We Captured the Castle

IMG_0688-001 As most of you may have read in my previous entry, I moderated this month’s book discussion for Flips Flipping Pages. I chose one of my favorite books, “I Capture the Castle” and we hied off to Bacolod City for a change of scenery and a complete countryside experience.

Before we flew off to Bacolod I was pretty much up to my elbows in crafting the contents of the lootbag for two sets of Flippers (the ones going to Bacolod and the members who were meeting up in Manila), including (among other odds and ends):

IMG_3668bookmarks, of course!

IMG_3738 handstamped stickers (see previous post)

IMG_3682the sixpenny book (Cassandra Mortmain’s first journal)

IMG_3977DIY magnetic poetry (made up of quotes from the book)

IMG_3975tea packets

IMG_3976locks and keys

IMG_3788and little steamer trunks!

We had come to Bacolod a few days early to do some sightseeing — the Silay heritage houses, Mambukal and a short trip to Campuestohan — and visit certain foodie haunts (because Flippers love to eat as much as we love to read!).

We did come across certain bookish treasures at both heritage houses we visited in Silay City. Balay Negrense had a couple displays of books owned by the Gaston family:

BCD2015Hofileña house, on the other hand, has its own library:

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One of the most interesting things we came across was this set of WWII pocketbooks, which were thin and in landscape format. According to the docent, American soldiers kept them in their pockets to read.
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We actually ran into a major hitch for the discussion — The Ruins, which was supposed to be the venue for our picnic discussion, was closed to the public when we got there (despite the fact that we had just dropped by on Thursday right after we landed to confirm our Saturday picnic) so we had to change venues at the last minute. Thankfully, we had inquired the previous day at Balay Negrense as a backup venue, and we decided to head there instead.

A short note on Balay Negrense: built in 1897, it is the ancestral home of sugar baron Victor F. Gaston. The Gastons are one of the oldest and most prominent families of sugarcane plantations in the province. Today the house is a museum, showcasing the lifestyle of Negrense aristocrats at the turn of the century.

IMG_3841As a venue I think we got a better deal over at Balay Negrense — we were able to lay out our picnic under the shade of a massive tree in the yard (the weather that weekend was sweltering and we would have roasted in the open lawn of The Ruins) and we were well out of the way of the tourists (which might have been difficult to achieve at The Ruins).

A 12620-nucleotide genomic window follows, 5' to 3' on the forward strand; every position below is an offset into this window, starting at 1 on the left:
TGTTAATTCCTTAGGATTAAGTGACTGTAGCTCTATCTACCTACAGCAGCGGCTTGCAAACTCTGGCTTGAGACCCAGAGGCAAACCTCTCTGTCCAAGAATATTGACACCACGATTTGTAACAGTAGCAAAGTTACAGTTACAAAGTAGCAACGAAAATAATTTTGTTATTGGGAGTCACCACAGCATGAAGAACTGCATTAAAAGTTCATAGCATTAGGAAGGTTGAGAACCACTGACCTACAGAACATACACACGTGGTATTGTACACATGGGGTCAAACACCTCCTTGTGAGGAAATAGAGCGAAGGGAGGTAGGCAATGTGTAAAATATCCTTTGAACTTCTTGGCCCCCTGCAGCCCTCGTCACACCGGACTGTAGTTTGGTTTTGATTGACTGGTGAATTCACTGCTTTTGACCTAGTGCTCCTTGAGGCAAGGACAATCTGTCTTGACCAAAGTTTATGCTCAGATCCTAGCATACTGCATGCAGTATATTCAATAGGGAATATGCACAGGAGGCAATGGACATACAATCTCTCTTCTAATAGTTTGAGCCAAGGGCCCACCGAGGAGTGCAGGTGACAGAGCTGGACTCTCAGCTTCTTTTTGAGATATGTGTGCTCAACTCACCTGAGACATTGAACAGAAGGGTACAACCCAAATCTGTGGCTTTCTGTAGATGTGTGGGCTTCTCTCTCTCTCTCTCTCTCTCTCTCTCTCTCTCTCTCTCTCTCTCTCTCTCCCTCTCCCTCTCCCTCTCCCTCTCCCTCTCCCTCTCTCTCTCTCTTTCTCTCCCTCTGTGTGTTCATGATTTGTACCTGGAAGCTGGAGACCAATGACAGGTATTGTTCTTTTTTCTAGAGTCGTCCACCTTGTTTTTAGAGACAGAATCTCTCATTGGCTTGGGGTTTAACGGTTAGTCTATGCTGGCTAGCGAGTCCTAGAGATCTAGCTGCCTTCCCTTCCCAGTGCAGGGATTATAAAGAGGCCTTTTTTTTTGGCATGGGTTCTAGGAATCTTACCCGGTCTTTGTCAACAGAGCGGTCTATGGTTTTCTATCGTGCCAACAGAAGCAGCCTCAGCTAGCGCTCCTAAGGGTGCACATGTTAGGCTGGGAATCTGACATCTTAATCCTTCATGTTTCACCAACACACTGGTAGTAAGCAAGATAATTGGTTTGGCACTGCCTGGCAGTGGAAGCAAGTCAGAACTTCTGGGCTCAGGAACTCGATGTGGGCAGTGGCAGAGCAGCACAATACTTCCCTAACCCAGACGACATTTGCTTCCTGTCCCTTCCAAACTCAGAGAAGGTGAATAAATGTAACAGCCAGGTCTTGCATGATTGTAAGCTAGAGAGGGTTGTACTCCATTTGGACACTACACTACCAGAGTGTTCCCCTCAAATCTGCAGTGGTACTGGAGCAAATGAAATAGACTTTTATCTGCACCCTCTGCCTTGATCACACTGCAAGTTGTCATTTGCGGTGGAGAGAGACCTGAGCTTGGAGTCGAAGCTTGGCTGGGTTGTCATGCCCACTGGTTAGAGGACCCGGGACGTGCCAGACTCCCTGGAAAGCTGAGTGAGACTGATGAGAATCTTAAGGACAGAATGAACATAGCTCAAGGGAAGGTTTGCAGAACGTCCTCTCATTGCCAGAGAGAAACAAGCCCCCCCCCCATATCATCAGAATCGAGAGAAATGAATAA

The downside was that the signal was much better at The Ruins. There was some hilarious confusion when we were attempting to videoconference with the Manila leg (over at Tweedle Cafe), so after saying hi to each other, we all proceeded to do our discussions separately.

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We had a leisurely discussion in our tea dresses and hats, over a feast (haha as if we had not been feasting all weekend!) of  cupcakes, pigs in a blanket, an assortment of biscuits and cheese, complemented with tea and sparkling grape juice.

For a relatively short discussion, we covered plenty of ground: Cassandra Mortmain’s coming of age and how this is reflected in the structure of the book; the workings of social classes and the changing role of women at the time of the novel; whom among Stephen, Simon and Neil we would rather do, die or marry (for our male member it was between Rose, Cassandra and Topaz, LOL); and what we see happening to the characters down the line. For the Bacolod group, average rating of the book would be between 4 and 5 out of 5 stars, though from what I understand the Manila group rated it nearer 3.

image5Nevertheless, I enjoyed rereading the book and found it as charming as the first time around, and I know it’s one of the books that will stay permanently on my shelves and will be reread some more in the years to come.

Of course we had to make the most out of our time at Balay Negrense and with the sun about to set,  a lot of picture-taking was in order:

image1ictcimage3IMG_3981It was a fantastic weekend for us Flippers!

A few thanks in order: Maz for being a gracious host and taking us around to see the sights and experience the must-trys; Dianne and Shani (plus a couple, erm, unsuspecting ‘minions’ who found themselves crafting in the middle of the night); Joko, Marie and Oel for making the Manila leg happen; all the Flippers who gamely took this trip with us: Haze (thank you for the photos), Sana, Gege (thank you for lugging your chalkboard to Bacolod and doing the sign, also in the middle of the night), Kaie, and Fredda; and new Flipper Nobelle from Bacolod, who may have reservations about joining book clubs now that she’s seen just how crazy we are.

Coming up in May: Flippers do Hemingway! Will keep you posted.

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